Among energy stocks, Chesapeake Energy has gone through more than its share of turmoil over the past several years. Three years ago, Chesapeake's concentration in natural gas worked against the company, as natural gas prices plunged to their lowest levels in more than a decade and crushed profits. Ongoing issues with former CEO Aubrey McClendon led to his departure in 2013, creating still more controversy and uncertainty. Now, Chesapeake faces its biggest challenge yet, as the company must deal with both its legacy issues and the impact of the drop in crude oil prices. Investors worry the energy company might not be as successful in rebounding from its current crisis as it has been in the past. Let's look at what's happening at Chesapeake Energy and whether investors' fears are justified.
Whipsawed twice in a row
The biggest problem that Chesapeake has faced is that its efforts to adapt to rapidly changing conditions in the energy markets have proven ill-timed. For a long time, the company emphasized natural gas production, with the early boom in gas-rich shale plays leading to substantial production gains. Yet when natural gas prices sank, Chesapeake was overexposed to the market, and that hurt it more than it did some of its more balanced peers.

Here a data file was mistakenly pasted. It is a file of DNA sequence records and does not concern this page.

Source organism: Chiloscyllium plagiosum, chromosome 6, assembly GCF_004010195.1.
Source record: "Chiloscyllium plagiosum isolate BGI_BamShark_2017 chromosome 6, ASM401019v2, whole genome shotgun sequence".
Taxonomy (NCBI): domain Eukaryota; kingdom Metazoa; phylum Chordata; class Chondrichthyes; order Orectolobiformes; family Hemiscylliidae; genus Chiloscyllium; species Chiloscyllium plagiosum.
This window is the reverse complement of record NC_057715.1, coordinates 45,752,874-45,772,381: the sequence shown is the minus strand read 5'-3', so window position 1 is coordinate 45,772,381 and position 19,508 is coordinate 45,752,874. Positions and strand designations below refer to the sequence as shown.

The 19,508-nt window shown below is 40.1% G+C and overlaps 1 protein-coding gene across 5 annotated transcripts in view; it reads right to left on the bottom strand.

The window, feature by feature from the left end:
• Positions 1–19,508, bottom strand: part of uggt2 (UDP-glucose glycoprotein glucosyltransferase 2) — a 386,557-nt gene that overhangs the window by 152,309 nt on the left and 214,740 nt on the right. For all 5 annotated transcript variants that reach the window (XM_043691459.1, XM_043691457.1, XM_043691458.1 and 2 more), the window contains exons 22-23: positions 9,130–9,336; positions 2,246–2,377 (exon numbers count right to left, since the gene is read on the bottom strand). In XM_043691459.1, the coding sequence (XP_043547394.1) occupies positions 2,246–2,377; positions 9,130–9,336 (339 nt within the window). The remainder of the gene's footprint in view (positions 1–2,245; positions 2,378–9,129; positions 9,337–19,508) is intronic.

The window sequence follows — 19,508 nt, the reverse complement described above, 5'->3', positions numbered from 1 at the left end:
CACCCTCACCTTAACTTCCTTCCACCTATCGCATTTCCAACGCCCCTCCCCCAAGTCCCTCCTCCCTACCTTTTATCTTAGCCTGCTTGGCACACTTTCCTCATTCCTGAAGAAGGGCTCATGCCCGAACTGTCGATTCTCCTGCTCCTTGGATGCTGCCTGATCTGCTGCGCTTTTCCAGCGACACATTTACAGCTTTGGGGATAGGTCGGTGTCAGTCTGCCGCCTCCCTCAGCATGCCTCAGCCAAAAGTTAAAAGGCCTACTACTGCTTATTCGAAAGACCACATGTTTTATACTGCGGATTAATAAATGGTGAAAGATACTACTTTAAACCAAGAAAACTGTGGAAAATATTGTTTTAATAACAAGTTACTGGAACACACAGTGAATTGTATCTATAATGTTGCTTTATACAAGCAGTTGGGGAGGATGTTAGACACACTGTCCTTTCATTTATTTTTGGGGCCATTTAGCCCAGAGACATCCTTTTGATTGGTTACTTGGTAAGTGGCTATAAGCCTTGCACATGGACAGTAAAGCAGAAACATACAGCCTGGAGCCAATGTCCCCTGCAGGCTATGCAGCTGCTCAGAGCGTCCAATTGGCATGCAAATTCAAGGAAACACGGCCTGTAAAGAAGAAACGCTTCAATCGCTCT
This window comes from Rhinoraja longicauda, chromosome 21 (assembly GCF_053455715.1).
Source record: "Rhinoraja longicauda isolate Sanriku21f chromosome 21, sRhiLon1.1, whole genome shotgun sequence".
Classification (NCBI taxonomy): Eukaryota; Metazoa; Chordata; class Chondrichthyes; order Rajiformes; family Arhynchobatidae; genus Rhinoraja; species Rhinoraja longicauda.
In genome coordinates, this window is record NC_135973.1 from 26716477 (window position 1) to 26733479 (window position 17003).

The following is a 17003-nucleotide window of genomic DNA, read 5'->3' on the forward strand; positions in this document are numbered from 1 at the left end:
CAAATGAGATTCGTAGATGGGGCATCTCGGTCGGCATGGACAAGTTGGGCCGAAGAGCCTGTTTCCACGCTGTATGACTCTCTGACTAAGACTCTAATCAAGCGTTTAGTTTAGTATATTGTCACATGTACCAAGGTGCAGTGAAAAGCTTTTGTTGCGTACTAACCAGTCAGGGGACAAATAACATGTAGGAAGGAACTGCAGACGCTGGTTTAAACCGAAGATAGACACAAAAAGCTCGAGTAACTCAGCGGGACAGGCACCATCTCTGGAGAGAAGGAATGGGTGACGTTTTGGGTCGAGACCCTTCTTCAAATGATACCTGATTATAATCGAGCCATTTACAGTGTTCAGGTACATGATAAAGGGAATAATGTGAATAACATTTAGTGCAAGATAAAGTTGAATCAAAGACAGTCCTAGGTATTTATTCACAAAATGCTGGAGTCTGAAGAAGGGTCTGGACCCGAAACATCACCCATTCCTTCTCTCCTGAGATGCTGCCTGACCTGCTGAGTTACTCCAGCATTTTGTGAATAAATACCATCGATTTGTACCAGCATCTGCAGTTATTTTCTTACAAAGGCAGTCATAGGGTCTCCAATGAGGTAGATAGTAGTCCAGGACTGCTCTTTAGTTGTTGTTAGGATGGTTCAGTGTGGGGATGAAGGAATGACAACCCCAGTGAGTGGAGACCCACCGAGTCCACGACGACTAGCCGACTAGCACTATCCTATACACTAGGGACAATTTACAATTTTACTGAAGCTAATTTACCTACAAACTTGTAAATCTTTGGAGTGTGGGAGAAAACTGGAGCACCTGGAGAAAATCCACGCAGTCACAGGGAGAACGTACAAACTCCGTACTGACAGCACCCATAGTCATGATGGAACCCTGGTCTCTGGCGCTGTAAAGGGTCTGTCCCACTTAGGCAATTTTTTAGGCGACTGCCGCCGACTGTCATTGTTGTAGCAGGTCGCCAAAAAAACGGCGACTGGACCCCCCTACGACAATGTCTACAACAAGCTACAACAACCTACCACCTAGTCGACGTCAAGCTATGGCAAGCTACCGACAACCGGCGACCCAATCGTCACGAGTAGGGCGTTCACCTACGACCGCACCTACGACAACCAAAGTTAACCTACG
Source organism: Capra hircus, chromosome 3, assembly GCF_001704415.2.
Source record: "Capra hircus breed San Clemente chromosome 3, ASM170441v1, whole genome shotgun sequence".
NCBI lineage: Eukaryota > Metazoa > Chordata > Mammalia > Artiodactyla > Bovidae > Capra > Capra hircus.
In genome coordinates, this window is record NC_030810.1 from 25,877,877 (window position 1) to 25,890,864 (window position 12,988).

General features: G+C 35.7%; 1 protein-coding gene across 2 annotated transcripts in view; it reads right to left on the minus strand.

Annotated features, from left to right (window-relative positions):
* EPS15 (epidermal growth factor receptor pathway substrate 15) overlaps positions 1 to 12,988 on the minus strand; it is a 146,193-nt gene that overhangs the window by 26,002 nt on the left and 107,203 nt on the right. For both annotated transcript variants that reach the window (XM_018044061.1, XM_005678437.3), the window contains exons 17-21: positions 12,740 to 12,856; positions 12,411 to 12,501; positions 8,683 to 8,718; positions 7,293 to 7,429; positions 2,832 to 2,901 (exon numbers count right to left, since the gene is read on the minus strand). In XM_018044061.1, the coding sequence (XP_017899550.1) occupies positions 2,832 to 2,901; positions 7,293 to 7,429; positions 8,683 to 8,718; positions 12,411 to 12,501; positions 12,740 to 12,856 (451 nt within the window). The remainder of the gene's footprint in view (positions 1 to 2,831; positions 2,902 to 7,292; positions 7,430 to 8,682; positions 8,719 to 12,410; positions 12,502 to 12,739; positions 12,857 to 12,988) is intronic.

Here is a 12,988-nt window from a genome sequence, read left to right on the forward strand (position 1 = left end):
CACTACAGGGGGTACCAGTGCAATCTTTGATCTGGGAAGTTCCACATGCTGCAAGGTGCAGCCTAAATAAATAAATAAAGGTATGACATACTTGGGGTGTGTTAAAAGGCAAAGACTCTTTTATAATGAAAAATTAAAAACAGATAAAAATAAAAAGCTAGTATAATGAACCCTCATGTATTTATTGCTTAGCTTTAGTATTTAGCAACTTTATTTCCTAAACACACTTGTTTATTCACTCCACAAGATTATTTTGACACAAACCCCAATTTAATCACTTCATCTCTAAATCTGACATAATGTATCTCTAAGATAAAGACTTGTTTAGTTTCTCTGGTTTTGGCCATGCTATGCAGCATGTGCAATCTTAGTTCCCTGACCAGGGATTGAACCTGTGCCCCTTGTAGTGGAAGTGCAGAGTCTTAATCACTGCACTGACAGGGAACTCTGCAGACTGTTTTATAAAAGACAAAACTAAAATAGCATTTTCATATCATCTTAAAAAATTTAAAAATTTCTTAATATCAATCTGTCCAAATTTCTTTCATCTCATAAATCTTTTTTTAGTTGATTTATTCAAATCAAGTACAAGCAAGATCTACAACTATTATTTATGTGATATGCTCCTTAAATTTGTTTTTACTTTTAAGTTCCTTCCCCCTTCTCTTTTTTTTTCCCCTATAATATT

In response, Chesapeake set out to increase its exposure to oil- and liquids-producing assets. Several major asset sales raised much-needed cash to handle its balance-sheet obligations, and soaring oil prices performed much better than the natural gas market.
That strategy worked well until the second half of 2014, when crude oil prices began their trip lower. Suddenly, Chesapeake found itself on the wrong side of the energy trade again; even though natural gas still represents the bulk of the company's production, investors feared Chesapeake's most obvious path to a full recovery was suddenly blocked.
What really hurt Chesapeake most recently, though, is the larger drop in prices of natural gas liquids. During its most recent quarter, Chesapeake's average price for natural gas liquids fell nearly 60%, now bringing in just $13 per barrel. Despite higher production, that crushed overall revenue, and near-term earnings were only saved by the fact that Chesapeake had hedged much of its future production of oil and gas.Click here to read more.
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